more universities accepting the Duolingo English Test amid coronavirus uncertainty

Unlike traditional tests, which require students to travel to proctored sites to take them, the DET can be taken anywhere in the world.

“We started looking at alternatives, and the DET – with its ability to be taken at home – rose to the top”

Considered by some to be a “disruptor” to the traditional testing field, the jump in both test-users and institutions comes at the same time that the agencies offering the TOEFL and IELTS announced that they would suspend exams in the countries affected by the coronavirus through the end of March.

As of December 2019, more than 600 US colleges and universities were working with Duolingo. By late February, that number had surged to more than 1,000, Jennifer Dewar, head of Strategic Engagement for the DET, told The PIE News.

Meanwhile, the number of Chinese DET takers jumped by 180% in February alone, according to Dewar.

China sends the greatest number of international students to the US of any other country, and it was one of the first to be affected by English test suspensions as the coronavirus spread rapidly.

“We already had a decent amount of traction among institutions, but with the closure of traditional test centres there does seem to be a sense of urgency from universities to move to accept the Duolingo English Test,” Dewar said.

Ryan Griffin, director of the Office of International Admissions at the University of Missouri, said that his institution would provisionally accept the test after the suspension of the traditional tests prompted his institution to review how many students in the current application cycle were still planning to submit proof of English proficiency.

While many students had already submitted results, some had been planning to wait until February or March.

“We started looking at alternatives, and the Duolingo English Test – with its ability to be taken at home – rose to the top,” Griffin told The PIE.

“We didn’t want to have that be a limiting factor for students who had already gone through the steps of applying and submitting the other documents required,” he added.

Another institution, Indiana University Bloomington,  had already decided to fully accept the test in the upcoming fall term, but chose to make it available to prospective students a semester earlier due to the suspension of the traditional exams.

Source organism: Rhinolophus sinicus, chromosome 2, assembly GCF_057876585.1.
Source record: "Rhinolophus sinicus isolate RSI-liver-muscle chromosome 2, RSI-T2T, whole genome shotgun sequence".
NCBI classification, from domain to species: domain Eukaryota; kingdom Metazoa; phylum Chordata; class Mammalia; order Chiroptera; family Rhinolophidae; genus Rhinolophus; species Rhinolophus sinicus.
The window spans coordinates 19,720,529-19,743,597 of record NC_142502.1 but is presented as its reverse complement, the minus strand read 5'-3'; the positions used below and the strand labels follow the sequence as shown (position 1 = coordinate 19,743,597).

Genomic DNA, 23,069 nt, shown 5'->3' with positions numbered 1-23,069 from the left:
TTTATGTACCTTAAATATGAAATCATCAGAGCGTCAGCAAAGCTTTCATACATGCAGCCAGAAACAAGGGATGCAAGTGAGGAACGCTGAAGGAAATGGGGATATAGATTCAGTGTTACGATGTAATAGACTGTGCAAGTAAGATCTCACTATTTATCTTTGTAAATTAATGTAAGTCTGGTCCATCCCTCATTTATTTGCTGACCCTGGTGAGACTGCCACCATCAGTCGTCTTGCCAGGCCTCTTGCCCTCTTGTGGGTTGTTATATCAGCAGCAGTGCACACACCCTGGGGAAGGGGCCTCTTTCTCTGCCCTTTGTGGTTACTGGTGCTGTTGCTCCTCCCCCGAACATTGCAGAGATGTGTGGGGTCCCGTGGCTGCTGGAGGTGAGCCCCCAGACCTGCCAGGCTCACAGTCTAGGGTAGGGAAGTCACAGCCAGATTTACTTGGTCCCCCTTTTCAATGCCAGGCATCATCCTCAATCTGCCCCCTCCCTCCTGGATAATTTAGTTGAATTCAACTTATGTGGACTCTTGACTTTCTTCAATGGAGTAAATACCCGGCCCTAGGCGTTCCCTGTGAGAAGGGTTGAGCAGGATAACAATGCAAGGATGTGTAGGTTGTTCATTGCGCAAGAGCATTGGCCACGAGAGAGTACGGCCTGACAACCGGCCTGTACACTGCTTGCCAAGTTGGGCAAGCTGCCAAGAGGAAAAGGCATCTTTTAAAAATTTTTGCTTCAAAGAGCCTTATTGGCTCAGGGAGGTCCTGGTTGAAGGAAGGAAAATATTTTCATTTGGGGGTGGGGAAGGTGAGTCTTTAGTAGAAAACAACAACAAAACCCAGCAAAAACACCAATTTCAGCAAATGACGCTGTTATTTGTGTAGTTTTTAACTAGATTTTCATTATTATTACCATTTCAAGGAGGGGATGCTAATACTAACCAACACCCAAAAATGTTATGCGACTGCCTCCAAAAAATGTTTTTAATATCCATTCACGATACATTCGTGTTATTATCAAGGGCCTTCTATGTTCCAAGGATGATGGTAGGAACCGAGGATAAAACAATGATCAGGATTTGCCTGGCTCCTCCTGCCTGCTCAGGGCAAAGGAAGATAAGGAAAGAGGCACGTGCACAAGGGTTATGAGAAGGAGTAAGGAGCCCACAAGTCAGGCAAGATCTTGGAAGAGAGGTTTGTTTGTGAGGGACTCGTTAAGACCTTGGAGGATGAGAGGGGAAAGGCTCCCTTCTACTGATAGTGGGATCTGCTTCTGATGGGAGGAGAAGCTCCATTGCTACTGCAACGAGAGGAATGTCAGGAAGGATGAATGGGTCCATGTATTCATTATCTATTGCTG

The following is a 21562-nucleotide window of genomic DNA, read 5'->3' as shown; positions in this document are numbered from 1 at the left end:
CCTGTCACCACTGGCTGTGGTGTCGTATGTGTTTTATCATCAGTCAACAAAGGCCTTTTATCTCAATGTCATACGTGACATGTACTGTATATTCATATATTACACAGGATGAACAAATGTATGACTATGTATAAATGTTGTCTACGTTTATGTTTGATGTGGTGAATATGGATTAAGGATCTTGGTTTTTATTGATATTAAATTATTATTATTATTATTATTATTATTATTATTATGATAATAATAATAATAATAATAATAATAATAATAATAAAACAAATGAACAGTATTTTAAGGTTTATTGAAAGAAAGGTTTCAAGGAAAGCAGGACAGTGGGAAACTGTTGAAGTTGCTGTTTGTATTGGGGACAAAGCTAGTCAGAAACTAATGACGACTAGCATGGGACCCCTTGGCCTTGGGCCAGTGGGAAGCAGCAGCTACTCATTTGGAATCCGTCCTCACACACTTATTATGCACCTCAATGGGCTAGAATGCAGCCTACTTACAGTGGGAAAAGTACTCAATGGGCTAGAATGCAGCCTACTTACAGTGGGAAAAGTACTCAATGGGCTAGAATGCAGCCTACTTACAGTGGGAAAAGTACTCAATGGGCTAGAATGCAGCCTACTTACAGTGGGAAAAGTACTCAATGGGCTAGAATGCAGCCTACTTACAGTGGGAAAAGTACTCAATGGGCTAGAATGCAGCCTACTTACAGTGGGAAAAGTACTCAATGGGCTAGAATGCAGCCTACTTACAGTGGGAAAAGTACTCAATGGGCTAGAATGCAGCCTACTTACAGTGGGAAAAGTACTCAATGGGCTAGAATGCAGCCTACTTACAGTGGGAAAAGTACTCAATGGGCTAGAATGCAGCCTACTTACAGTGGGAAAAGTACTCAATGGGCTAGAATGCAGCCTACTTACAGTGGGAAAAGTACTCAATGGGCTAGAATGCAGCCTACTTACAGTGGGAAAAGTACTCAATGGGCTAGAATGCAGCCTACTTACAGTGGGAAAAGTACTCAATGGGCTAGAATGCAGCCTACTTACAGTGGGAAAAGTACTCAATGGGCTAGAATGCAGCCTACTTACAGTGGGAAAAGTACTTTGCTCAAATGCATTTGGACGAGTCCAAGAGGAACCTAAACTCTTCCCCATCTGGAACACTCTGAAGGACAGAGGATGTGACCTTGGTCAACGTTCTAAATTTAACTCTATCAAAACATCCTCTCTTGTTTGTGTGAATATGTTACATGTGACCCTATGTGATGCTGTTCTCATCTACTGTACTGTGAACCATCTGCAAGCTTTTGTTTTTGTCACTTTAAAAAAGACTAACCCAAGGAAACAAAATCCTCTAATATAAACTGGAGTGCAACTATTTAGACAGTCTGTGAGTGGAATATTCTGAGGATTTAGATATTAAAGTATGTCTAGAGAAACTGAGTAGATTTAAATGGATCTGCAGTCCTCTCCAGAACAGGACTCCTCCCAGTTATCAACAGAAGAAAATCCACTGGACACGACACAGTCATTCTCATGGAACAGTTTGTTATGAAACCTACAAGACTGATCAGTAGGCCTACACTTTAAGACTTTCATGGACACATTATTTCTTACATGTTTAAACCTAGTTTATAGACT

At IU Bloomington, the DET will now be accepted as stand-alone proof of English language proficiency at the undergraduate level.

Previously, the university had been using the DET as a supplementary tool while requiring students to meet one of a range of other English proficiency standards, such as three years of education at a US-based high school, certain English language curricula, or certain SAT or ACT thresholds, among other alternatives.

“For us, the decision was a little easier because we already were accepting the DET and already had been for two years as a supplemental evidentiary exam for English proficiency,” John Wilkerson, Assistant Vice President for International Services, told The PIE.

In past admissions cycles, the DET was particularly popular among students who hailed from countries with more limited access to traditional test centres, Wilkerson said.

Many early IU Bloomington DET test takers came from countries in Africa, Central America or Asian countries including Mongolia.

Wilkerson said that IU Bloomington was confident about adding the DET to its admissions repertoire.

“Very intentionally, we spent the last two years gathering our own institutional data to evaluate how our students were actually performing,” Wilkerson continued.

“We were seeing similar success rates for students who were taking the Duolingo English Test as we were from TOEFL and IELTS.”

While there has been a surge in institutions accepting the DET for now, given the complications that have arisen as a result of the coronavirus, whether this will spur ongoing use of the DET by some of the institutions now using it remains to be seen.

Griffin told The PIE that it is still too early to say whether the DET will remain a core part of the University of Missouri’s admissions arsenal.

“We’re still in the fog of COVID-19 and everything else that we’re having to deal with,” he said.

“We were seeing similar success rates for students… as we were from TOEFL and IELTS”

“Once we’ve moved past this particular moment, we will be able to look back and see.”

One promising sign for the DET, he added, is that the more institutions adopt it, the larger the data set will be to understand its effectiveness relative to other English language tests.

“For a new test coming online, that’s always one of the more difficult elements,” Griffin said.

“If you don’t have the data and scholarly research behind it, it’s difficult to present to the faculty council – or whoever may be the governing body on a school campus may be.”

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